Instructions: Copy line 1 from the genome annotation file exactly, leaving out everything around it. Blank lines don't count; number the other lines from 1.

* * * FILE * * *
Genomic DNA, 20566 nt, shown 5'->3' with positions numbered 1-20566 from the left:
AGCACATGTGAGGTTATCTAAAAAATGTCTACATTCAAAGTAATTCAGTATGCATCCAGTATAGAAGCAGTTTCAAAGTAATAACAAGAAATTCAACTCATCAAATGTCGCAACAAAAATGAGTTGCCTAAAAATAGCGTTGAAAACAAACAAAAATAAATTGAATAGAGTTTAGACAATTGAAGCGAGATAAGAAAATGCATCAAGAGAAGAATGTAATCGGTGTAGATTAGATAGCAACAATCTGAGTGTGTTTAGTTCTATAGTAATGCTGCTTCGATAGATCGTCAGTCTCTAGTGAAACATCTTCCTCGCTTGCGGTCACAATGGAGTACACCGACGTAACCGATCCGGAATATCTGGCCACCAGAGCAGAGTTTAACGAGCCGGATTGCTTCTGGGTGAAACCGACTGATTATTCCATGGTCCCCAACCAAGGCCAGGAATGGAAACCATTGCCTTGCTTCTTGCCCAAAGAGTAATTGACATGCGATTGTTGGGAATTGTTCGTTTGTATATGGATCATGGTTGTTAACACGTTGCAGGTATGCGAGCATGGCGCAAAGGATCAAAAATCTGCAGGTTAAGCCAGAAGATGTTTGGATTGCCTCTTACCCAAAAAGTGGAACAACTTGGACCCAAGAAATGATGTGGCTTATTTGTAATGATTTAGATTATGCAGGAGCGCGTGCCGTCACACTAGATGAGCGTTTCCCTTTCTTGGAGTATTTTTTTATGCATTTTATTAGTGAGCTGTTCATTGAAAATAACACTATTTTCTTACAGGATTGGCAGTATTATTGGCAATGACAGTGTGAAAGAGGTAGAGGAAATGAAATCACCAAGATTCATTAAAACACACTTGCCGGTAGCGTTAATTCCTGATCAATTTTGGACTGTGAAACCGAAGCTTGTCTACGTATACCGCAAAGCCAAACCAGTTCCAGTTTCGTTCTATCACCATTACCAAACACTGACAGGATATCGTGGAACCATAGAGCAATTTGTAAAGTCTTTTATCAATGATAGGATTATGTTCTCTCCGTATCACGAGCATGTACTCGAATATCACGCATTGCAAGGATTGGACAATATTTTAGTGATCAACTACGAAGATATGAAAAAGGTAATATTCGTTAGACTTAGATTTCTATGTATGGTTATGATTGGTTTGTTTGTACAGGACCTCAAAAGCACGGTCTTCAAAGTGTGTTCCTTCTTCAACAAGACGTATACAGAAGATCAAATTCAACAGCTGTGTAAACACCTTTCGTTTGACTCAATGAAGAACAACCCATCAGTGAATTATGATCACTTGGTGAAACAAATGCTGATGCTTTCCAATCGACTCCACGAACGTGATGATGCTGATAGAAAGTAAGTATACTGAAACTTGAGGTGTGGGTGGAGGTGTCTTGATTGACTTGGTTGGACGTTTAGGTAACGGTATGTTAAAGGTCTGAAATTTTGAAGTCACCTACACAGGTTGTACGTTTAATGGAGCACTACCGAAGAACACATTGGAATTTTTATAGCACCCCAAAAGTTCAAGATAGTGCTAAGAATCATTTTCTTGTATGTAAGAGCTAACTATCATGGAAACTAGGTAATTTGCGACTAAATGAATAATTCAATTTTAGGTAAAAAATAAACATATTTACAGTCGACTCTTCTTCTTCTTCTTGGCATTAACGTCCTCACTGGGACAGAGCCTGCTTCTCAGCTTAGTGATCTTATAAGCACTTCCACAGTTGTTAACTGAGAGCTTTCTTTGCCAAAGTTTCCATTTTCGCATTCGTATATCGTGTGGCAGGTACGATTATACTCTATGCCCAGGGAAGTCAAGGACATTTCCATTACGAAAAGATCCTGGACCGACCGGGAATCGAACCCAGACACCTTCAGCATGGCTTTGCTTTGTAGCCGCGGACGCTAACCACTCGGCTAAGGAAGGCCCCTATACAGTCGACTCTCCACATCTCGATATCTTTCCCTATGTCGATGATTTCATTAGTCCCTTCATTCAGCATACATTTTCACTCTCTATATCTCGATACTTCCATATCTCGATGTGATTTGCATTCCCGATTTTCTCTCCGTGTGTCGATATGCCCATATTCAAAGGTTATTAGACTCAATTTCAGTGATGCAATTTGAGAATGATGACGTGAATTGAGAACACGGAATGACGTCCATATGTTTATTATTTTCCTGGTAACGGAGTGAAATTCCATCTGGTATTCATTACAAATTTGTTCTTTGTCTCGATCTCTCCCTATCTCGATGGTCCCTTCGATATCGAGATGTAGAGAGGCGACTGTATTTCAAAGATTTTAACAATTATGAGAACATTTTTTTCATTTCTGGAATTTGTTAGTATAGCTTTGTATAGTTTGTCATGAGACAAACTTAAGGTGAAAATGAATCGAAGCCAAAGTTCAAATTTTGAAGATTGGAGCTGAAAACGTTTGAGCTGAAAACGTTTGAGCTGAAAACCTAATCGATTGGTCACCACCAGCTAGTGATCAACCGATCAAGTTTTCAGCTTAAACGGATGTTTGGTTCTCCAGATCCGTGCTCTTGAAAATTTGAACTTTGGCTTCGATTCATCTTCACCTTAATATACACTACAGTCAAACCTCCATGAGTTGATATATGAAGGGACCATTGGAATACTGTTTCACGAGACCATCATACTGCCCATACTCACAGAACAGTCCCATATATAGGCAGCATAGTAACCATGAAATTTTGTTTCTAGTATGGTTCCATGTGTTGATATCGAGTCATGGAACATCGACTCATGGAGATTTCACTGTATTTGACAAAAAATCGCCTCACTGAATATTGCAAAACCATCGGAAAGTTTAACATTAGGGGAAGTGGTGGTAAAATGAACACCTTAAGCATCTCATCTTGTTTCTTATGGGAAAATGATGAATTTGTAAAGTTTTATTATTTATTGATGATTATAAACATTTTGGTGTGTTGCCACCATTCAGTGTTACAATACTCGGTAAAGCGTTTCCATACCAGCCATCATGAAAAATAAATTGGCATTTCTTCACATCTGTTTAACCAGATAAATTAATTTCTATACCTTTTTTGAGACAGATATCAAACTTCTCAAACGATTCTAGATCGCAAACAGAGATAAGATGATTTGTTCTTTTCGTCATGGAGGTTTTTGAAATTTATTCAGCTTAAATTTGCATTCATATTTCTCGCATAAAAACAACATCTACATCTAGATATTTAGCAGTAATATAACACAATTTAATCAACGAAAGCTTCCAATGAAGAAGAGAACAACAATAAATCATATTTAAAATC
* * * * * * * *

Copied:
Genomic DNA, 20566 nt, shown 5'->3' with positions numbered 1-20566 from the left: